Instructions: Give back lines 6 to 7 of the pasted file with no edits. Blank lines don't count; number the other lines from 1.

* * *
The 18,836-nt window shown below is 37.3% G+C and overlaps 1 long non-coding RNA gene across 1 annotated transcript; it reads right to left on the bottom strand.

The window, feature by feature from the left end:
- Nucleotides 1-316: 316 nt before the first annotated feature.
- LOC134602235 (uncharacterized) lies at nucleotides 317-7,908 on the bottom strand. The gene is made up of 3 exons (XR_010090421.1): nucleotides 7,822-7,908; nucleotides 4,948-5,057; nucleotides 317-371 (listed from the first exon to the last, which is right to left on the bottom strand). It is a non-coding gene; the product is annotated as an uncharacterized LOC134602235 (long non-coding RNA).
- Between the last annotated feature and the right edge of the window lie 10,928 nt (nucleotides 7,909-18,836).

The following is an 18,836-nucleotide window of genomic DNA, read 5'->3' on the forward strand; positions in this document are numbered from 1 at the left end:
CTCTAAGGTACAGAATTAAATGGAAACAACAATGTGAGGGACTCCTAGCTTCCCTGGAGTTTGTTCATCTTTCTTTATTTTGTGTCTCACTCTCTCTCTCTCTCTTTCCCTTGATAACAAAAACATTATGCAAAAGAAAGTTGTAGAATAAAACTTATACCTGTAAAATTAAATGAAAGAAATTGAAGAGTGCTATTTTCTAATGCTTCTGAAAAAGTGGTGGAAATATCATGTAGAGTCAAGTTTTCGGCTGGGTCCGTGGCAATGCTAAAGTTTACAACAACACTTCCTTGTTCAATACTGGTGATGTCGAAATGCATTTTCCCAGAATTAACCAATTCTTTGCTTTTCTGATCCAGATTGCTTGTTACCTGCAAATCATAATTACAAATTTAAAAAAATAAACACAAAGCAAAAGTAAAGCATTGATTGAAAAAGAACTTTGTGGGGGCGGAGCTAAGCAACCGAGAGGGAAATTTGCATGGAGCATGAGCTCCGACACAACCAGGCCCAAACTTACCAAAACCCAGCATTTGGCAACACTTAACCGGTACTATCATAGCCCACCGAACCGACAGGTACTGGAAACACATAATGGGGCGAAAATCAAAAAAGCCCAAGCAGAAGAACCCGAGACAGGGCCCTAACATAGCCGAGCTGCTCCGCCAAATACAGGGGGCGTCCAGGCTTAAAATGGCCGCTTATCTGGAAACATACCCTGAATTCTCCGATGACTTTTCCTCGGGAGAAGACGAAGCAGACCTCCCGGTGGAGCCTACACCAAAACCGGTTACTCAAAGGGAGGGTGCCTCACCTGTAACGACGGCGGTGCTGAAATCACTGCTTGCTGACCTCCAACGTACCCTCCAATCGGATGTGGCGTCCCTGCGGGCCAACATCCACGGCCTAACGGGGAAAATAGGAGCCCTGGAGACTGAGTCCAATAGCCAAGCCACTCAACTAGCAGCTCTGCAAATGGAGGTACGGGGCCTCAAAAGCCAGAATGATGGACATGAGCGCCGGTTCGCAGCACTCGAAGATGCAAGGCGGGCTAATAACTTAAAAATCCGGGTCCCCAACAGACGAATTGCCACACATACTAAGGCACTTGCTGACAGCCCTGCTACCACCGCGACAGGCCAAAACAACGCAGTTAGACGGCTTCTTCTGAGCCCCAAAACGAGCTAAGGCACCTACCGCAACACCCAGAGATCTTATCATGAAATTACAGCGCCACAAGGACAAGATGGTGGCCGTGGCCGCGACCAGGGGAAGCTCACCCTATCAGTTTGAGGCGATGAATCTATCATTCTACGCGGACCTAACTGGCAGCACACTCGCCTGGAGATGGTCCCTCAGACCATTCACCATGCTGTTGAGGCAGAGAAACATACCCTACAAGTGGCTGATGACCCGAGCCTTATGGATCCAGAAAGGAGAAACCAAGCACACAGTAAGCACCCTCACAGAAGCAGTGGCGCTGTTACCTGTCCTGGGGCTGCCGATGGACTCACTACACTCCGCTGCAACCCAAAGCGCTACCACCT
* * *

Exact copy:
The following is an 18,836-nucleotide window of genomic DNA, read 5'->3' on the forward strand; positions in this document are numbered from 1 at the left end:
CTCTAAGGTACAGAATTAAATGGAAACAACAATGTGAGGGACTCCTAGCTTCCCTGGAGTTTGTTCATCTTTCTTTATTTTGTGTCTCACTCTCTCTCTCTCTCTTTCCCTTGATAACAAAAACATTATGCAAAAGAAAGTTGTAGAATAAAACTTATACCTGTAAAATTAAATGAAAGAAATTGAAGAGTGCTATTTTCTAATGCTTCTGAAAAAGTGGTGGAAATATCATGTAGAGTCAAGTTTTCGGCTGGGTCCGTGGCAATGCTAAAGTTTACAACAACACTTCCTTGTTCAATACTGGTGATGTCGAAATGCATTTTCCCAGAATTAACCAATTCTTTGCTTTTCTGATCCAGATTGCTTGTTACCTGCAAATCATAATTACAAATTTAAAAAAATAAACACAAAGCAAAAGTAAAGCATTGATTGAAAAAGAACTTTGTGGGGGCGGAGCTAAGCAACCGAGAGGGAAATTTGCATGGAGCATGAGCTCCGACACAACCAGGCCCAAACTTACCAAAACCCAGCATTTGGCAACACTTAACCGGTACTATCATAGCCCACCGAACCGACAGGTACTGGAAACACATAATGGGGCGAAAATCAAAAAAGCCCAAGCAGAAGAACCCGAGACAGGGCCCTAACATAGCCGAGCTGCTCCGCCAAATACAGGGGGCGTCCAGGCTTAAAATGGCCGCTTATCTGGAAACATACCCTGAATTCTCCGATGACTTTTCCTCGGGAGAAGACGAAGCAGACCTCCCGGTGGAGCCTACACCAAAACCGGTTACTCAAAGGGAGGGTGCCTCACCTGTAACGACGGCGGTGCTGAAATCACTGCTTGCTGACCTCCAACGTACCCTCCAATCGGATGTGGCGTCCCTGCGGGCCAACATCCACGGCCTAACGGGGAAAATAGGAGCCCTGGAGACTGAGTCCAATAGCCAAGCCACTCAACTAGCAGCTCTGCAAATGGAGGTACGGGGCCTCAAAAGCCAGAATGATGGACATGAGCGCCGGTTCGCAGCACTCGAAGATGCAAGGCGGGCTAATAACTTAAAAATCCGGGTCCCCAACAGACGAATTGCCACACATACTAAGGCACTTGCTGACAGCCCTGCTACCACCGCGACAGGCCAAAACAACGCAGTTAGACGGCTTCTTCTGAGCCCCAAAACGAGCTAAGGCACCTACCGCAACACCCAGAGATCTTATCATGAAATTACAGCGCCACAAGGACAAGATGGTGGCCGTGGCCGCGACCAGGGGAAGCTCACCCTATCAGTTTGAGGCGATGAATCTATCATTCTACGCGGACCTAACTGGCAGCACACTCGCCTGGAGATGGTCCCTCAGACCATTCACCATGCTGTTGAGGCAGAGAAACATACCCTACAAGTGGCTGATGACCCGAGCCTTATGGATCCAGAAAGGAGAAACCAAGCACACAGTAAGCACCCTCACAGAAGCAGTGGCGCTGTTACCTGTCCTGGGGCTGCCGATGGACTCACTACACTCCGCTGCAACCCAAAGCGCTACCACCT